From now until the last fireworks light up Sochi’s sky on February 23, G Adventures will offer up the best original and curated content from around the web. Want to follow along? We’ll share our take on Sochi 2014 through through the @gadventures handle, on Facebook—and right here on the Looptail. Check out all of our Winter Games–related articles here. This is your planet—see it at play.
Playing host to the Olympics can be the best choice a city makes, or the worst.
Well before the hordes of spectators, journalists, and athletes had even arrived in Sochi, the 2014 Games were already breaking records. Russia has spent over 1.5 trillion rubles (roughly USD50 billion) to put the world up for two weeks in the charming Black Sea resort town, making these games the most expensive ever. (If you’re scoring at home, that’s about USD150 million for each event.)
It’s always an honour for a country to host a major international feel-good event like the Olympics, and advocates often claim that the media exposure and all-around lavishness are good for the host country’s tourism industry. But do events like this really justify their massive price tags?
The answer is… well, a little fuzzy. By most metrics, the Games rarely turn a profit for their hosts. Only three Olympics in recent memory – Los Angeles, Barcelona, and Atlanta – didn’t leave their host cities in debt. In some cases, the Games can actually drive tourism down; hotel bookings in Beijing were lower than normal during the summer of 2008, when China hosted the Games, and the 2004 Games in Athens proved to be a drain on Greek tourism as non-Olympic travellers opted to go elsewhere rather than brave the crowds.
Another drawback to inviting several thousand visitors to your country’s doorstep is the displacement felt by those who already live there. Residents of Albertville, France, were saddled with tax increases as high as 15 percent in the run-up to the 1992 Winter Games, and many London business owners complained of slumping sales during the 2012 Games when the tourists failed to show up, and Britons either stayed at home or fled the country entirely. (The British government even went so far as to launch a EUR4.8 million campaign to encourage Britons to travel within the country during the Games rather than escape abroad.)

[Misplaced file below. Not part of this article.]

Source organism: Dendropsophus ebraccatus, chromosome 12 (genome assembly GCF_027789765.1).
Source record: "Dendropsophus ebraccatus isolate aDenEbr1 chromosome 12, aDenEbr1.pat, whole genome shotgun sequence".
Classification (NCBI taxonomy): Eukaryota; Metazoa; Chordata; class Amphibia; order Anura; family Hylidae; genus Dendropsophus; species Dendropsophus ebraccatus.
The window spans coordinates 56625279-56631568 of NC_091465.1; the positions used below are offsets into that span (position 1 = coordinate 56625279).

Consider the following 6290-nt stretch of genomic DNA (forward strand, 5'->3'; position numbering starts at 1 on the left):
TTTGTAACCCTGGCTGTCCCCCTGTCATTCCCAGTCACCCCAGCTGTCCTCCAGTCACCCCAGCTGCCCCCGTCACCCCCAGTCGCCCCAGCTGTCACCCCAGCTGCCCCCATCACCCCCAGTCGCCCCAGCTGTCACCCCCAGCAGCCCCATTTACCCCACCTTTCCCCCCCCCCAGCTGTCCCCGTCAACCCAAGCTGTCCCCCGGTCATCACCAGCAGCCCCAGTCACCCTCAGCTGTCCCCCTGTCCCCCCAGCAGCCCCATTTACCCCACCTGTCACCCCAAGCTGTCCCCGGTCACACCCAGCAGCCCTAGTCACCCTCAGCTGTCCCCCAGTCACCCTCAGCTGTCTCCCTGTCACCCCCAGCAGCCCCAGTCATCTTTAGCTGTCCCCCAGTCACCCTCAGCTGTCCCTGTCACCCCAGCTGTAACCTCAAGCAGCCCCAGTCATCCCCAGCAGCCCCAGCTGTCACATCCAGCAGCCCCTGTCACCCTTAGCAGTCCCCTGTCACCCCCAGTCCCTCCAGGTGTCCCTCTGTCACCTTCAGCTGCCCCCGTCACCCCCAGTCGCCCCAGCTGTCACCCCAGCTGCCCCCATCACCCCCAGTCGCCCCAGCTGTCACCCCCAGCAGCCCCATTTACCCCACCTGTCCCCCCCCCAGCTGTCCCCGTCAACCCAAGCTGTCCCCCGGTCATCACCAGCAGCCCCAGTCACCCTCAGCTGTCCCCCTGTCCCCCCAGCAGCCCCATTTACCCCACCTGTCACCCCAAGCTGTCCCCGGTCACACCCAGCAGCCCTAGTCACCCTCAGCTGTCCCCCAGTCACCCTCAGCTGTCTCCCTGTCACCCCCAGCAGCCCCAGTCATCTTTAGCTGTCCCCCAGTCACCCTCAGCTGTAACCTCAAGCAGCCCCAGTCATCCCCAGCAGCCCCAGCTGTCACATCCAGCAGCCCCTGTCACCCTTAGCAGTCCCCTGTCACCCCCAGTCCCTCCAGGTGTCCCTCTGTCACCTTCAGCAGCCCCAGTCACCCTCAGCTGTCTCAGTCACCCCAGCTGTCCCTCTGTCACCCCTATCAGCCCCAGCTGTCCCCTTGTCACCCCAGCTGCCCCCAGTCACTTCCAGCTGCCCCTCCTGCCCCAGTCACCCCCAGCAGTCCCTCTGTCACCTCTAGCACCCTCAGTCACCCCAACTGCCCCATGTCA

And then there’s the uncomfortable question of what to do with all those sparkly new Olympic facilities once the Games are over. Six years after the Beijing Olympics, China is still trying to find a permanent tenant for its USD481 million, 91,000-seat Bird’s Nest stadium, which costs the city USD11 million a year to maintain. Almost all of the 22 stadiums built for the Athens Games are unoccupied, and Sydney still spends millions each year to maintain the largely unused facilities it built for the 2000 Olympics.
But while hosting the Olympics can be a lot of long-term doom and gloom, some cities see nothing but boom. For many, hosting the Olympics is a great chance to kick-start infrastructure improvements. Athens took the Games as an opportunity to build a much-needed subway system. In 2000, Sydney transformed a dump into a massive multi-purpose stadium, an aquatic center, a tennis complex, and an indoor arena. Torino used the 2006 Winter Games to rehabilitate older buildings and arenas rather than build new ones. Instead of tearing down their multi-million-dollar sliding tracks, cities like Calgary, Lake Placid, and Salt Lake City have instead transformed themselves into the preferred training grounds for successive generations of elite athletes.
But for most cities, the spectacle of the Games offers a unique opportunity to introduce (or rebrand) themselves to the world. Case in point: Barcelona, site of the 1992 Summer Games. Thanks to frugal planning (Barcelona went so far as to repurpose a 30,000-seat stadium, brick by brick, from Albertville), largely error-free execution, and the city’s already charming atmosphere, the Games helped launch a tourism renaissance in the Catalonian capital. Tourist traffic doubled between 1991 and 2000, and by the turn of the century, Barcelona had stepped out of Madrid’s shadow to become the third-most visited city in Europe, behind only Paris and London. Mexico City, Tokyo, and Seoul also came out the better for their Olympic experiences, using the Games as an opportunity to establish themselves as both travel destinations and business capitals.
Will the Winter Games put Sochi on the map or drown it in debt forevermore? At this point, no one knows for sure. But for two magical weeks, Sochi is the centre of the world. And for those lucky and talented few that came and saw and conquered here, every ruble was money well spent.